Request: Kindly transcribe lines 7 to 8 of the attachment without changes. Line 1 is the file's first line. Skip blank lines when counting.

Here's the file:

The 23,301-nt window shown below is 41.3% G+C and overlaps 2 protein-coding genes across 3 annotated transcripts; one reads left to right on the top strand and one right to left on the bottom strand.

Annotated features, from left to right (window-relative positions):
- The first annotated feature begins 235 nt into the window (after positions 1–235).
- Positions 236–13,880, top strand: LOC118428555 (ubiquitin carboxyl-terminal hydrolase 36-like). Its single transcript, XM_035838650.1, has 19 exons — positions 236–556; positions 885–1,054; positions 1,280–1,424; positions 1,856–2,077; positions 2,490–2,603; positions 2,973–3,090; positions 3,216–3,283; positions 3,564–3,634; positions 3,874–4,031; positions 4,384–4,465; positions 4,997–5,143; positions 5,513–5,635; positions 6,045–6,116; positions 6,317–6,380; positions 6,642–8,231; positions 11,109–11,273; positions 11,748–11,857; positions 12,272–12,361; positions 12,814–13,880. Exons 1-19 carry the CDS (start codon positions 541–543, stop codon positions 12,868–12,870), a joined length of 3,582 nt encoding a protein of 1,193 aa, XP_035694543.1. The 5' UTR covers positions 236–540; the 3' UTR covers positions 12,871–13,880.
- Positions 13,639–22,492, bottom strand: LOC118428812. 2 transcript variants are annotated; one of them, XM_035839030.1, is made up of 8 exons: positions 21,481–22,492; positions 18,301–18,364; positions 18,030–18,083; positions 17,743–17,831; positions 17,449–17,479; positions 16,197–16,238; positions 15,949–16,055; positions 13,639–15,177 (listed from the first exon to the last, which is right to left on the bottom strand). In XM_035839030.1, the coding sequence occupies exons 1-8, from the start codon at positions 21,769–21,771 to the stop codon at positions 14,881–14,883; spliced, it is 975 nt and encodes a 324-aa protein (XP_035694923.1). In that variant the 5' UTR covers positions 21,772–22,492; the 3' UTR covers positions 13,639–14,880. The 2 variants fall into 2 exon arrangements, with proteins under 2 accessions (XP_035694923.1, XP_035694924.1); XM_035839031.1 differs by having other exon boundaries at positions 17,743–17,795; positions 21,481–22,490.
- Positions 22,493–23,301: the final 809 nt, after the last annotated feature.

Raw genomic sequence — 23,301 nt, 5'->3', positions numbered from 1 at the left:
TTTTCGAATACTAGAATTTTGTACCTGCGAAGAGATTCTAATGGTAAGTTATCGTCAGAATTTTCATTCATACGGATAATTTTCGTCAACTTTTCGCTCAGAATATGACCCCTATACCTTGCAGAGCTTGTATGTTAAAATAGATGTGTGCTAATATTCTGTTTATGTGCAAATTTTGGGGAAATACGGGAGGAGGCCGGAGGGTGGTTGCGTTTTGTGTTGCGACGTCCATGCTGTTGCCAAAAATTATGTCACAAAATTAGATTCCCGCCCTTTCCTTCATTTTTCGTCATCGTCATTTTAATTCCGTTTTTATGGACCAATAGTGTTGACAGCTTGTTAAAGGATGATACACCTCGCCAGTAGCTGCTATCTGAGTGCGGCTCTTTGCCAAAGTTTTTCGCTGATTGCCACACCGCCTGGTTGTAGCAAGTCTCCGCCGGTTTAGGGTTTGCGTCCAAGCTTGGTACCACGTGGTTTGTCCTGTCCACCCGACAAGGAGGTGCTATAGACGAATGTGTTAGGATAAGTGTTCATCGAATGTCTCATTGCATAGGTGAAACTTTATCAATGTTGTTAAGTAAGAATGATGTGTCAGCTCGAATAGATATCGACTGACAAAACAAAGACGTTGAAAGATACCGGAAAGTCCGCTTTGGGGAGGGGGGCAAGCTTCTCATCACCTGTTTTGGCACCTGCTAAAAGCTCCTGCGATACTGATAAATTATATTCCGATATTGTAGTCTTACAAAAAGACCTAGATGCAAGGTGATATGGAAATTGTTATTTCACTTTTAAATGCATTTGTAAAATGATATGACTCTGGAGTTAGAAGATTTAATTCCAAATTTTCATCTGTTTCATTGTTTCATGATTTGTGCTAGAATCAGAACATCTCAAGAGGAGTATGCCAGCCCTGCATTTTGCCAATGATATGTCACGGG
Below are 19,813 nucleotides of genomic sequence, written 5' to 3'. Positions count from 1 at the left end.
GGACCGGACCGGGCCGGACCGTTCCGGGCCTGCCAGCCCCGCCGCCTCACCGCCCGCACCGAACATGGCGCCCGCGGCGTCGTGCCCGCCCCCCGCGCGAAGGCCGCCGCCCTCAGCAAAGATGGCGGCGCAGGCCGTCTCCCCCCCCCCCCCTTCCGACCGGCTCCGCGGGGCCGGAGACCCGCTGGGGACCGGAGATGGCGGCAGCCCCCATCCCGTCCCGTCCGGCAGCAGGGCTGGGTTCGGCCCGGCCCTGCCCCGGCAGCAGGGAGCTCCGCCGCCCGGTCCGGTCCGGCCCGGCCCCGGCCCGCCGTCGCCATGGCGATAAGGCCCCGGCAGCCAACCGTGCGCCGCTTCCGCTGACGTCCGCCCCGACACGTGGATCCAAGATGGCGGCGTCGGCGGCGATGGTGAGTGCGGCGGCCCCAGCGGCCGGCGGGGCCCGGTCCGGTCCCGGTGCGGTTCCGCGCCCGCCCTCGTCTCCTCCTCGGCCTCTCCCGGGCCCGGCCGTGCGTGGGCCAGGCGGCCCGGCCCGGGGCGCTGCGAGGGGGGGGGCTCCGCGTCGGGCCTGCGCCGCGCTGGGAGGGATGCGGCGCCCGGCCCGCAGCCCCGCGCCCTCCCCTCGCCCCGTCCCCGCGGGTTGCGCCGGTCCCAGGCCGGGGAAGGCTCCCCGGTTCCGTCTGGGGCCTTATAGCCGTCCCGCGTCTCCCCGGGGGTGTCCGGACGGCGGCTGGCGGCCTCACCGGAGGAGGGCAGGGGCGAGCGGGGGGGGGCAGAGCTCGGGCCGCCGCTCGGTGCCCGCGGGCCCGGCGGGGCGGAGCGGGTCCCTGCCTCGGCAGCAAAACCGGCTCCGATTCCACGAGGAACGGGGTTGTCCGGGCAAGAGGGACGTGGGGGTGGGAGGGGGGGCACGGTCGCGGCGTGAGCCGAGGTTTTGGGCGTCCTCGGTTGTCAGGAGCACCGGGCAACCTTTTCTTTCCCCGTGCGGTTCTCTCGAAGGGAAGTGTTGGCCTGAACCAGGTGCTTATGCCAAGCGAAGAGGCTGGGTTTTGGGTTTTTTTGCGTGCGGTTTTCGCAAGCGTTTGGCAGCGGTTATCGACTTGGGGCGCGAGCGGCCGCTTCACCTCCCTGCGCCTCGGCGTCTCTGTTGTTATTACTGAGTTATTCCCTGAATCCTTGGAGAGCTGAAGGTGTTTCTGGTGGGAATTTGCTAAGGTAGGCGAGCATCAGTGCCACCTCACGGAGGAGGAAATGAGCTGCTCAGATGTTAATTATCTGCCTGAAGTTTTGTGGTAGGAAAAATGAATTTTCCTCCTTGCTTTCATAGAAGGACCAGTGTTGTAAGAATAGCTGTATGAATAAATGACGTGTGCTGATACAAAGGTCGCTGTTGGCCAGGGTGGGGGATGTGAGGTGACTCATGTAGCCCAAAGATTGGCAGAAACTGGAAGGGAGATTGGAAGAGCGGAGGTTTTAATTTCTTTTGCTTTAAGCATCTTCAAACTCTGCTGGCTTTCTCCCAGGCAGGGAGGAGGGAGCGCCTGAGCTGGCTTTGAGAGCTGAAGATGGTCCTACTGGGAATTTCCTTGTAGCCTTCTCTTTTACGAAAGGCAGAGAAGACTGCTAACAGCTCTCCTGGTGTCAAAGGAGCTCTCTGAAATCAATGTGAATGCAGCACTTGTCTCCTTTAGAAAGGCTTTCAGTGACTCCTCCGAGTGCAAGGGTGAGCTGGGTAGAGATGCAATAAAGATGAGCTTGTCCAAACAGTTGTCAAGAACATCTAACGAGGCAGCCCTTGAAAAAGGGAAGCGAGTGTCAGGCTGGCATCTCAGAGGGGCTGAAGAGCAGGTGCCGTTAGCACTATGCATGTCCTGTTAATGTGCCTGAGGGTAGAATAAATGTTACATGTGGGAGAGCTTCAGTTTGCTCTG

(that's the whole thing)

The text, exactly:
Raw genomic sequence — 23,301 nt, 5'->3', positions numbered from 1 at the left:
TTTTCGAATACTAGAATTTTGTACCTGCGAAGAGATTCTAATGGTAAGTTATCGTCAGAATTTTCATTCATACGGATAATTTTCGTCAACTTTTCGCTCAGAATATGACCCCTATACCTTGCAGAGCTTGTATGTTAAAATAGATGTGTGCTAATATTCTGTTTATGTGCAAATTTTGGGGAAATACGGGAGGAGGCCGGAGGGTGGTTGCGTTTTGTGTTGCGACGTCCATGCTGTTGCCAAAAATTATGTCACAAAATTAGATTCCCGCCCTTTCCTTCATTTTTCGTCATCGTCATTTTAATTCCGTTTTTATGGACCAATAGTGTTGACAGCTTGTTAAAGGATGATACACCTCGCCAGTAGCTGCTATCTGAGTGCGGCTCTTTGCCAAAGTTTTTCGCTGATTGCCACACCGCCTGGTTGTAGCAAGTCTCCGCCGGTTTAGGGTTTGCGTCCAAGCTTGGTACCACGTGGTTTGTCCTGTCCACCCGACAAGGAGGTGCTATAGACGAATGTGTTAGGATAAGTGTTCATCGAATGTCTCATTGCATAGGTGAAACTTTATCAATGTTGTTAAGTAAGAATGATGTGTCAGCTCGAATAGATATCGACTGACAAAACAAAGACGTTGAAAGATACCGGAAAGTCCGCTTTGGGGAGGGGGGCAAGCTTCTCATCACCTGTTTTGGCACCTGCTAAAAGCTCCTGCGATACTGATAAATTATATTCCGATATTGTAGTCTTACAAAAAGACCTAGATGCAAGGTGATATGGAAATTGTTATTTCACTTTTAAATGCATTTGTAAAATGATATGACTCTGGAGTTAGAAGATTTAATTCCAAATTTTCATCTGTTTCATTGTTTCATGATTTGTGCTAGAATCAGAACATCTCAAGAGGAGTATGCCAGCCCTGCATTTTGCCAATGATATGTCACGGG